Great artists to me, are those able to create a nexus. To form a connection between what they see and capture, and the emotions and experiences of the viewer. These connections aren't always permanent, they beautifully fluctuate, their flow linked organically with the commitment of artist, model and viewer. Good photographers and models are able create hot visuals that provide joy and stimulation. Great artists, tap into pieces of a model's personality, essence and spirit, that creates that nexus with the viewer.
I felt this instantly earlier this year after seeing YogaBear Studio's images of Phillip. Although Phillip has a killer body, it was the image at the top of this piece that motivated me to ask YogaBear's David about featuring his shoot with Phillip. David's portraits of Phillip capture not just his incredible smile, beautiful eyes and great hair, they also capture something that for me, had me wanting to see and learn more.
I often ask models what draws them to the field, and I think Phillip is the first, and only person, who responded by including the word comfort. Although it may be difficult to imagine modeling, especially if you're modeling without a stitch of clothing on, as comforting, but I knew instantly what he meant. I remember being in plays and musicals, and the long, and sometimes difficult, hours of rehearsals. Even when I struggled with a line, or to find the right note for a moment, there was comfort. The comfort came in the creative process and knowing I was doing something that I really loved. The process fed my soul, unlike so many other jobs people must do, which sadly and slowly, work to deplete it.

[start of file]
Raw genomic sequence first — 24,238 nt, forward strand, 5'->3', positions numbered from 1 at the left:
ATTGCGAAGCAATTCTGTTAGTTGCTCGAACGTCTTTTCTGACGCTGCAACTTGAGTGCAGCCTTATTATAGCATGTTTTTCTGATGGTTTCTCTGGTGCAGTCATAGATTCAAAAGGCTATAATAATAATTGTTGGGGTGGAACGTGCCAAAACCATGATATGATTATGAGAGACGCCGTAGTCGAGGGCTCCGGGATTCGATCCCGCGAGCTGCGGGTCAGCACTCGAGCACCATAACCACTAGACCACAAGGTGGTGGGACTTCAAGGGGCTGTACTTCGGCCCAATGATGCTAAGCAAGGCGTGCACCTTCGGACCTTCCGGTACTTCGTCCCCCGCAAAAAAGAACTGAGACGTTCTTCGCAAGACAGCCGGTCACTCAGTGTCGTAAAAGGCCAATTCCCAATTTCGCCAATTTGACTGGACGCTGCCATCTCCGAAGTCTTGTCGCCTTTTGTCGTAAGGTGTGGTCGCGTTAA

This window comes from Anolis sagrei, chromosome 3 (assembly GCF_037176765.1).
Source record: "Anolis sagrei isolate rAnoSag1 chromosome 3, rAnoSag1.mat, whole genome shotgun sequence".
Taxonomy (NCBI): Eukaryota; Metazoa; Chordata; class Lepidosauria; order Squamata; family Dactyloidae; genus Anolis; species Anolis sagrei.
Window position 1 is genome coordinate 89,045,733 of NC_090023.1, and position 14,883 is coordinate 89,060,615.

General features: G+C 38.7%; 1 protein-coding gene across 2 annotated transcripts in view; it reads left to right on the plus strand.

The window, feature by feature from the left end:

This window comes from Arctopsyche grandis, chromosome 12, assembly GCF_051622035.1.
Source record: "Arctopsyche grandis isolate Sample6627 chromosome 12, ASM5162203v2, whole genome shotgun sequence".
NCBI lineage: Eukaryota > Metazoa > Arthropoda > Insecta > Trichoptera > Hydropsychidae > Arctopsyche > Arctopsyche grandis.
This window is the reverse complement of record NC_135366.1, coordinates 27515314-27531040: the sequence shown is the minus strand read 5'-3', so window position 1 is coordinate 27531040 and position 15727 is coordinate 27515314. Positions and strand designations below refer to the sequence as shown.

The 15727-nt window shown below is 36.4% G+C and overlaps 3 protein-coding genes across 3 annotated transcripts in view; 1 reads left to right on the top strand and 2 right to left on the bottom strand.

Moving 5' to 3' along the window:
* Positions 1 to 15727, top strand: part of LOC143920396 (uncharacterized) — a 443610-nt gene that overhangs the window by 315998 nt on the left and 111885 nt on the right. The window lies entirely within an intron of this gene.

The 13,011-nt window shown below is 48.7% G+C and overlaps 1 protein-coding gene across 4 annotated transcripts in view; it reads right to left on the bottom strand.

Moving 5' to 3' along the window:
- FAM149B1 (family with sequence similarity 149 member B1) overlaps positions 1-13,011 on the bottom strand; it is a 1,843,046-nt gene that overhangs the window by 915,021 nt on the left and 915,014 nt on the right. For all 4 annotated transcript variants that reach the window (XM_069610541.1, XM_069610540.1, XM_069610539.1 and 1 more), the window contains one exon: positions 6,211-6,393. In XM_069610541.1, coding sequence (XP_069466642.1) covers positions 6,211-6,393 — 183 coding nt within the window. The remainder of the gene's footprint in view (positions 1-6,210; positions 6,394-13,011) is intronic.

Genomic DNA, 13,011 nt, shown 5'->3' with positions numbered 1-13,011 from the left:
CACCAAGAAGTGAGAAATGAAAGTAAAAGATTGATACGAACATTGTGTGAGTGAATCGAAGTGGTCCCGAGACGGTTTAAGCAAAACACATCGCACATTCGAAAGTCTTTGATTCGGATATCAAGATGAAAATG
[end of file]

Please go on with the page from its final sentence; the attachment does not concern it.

'I am more and more comfortable with every shoot I go into. I am comfortable with my body, being naked, and comfortable with my sexuality. I have gotten to know my self more. As I go into more shoots and do various things with photographers and other creative artists. I find art can be a messy thing, art can be all about timing, art can be a virgin mistake that turns out to be a masterpiece. Above all I am learning art is all relative and the same is to say about life.'
Phillip began modeling a couple of years ago and describes it as an eye opening experience. His eventual goal is to be a professional actor. Modeling has been a great compliment to his acting, both allowing Phillip to explore creativity and character. 'The creativity I learn from modeling is very put together on the spot. It's what you have, or what you've gathered that makes the work of art what it is. It's a very "let's try it out" kind of business which is the same with the film industry.'
David saw Phillip's work on another photographer's website and really loved his look and approach to posing. 'He certainly didn't disappoint—he’s very professional and put a lot of energy into the concepts I wanted to do.'
'The work I did with David was fun. When I go into a shoot I like to get to know the photographer a little bit and what I learned with David is that he is meticulous and takes his time. This makes sense because he is also into ceramics and making pottery is also very meticulous and time consuming. David also works quickly. You realize right as you step into his studio. He knows what he wants and just like clay he molds you into a shape. He has a few concepts that he has planned that out before hand and ready to get them into the lens.'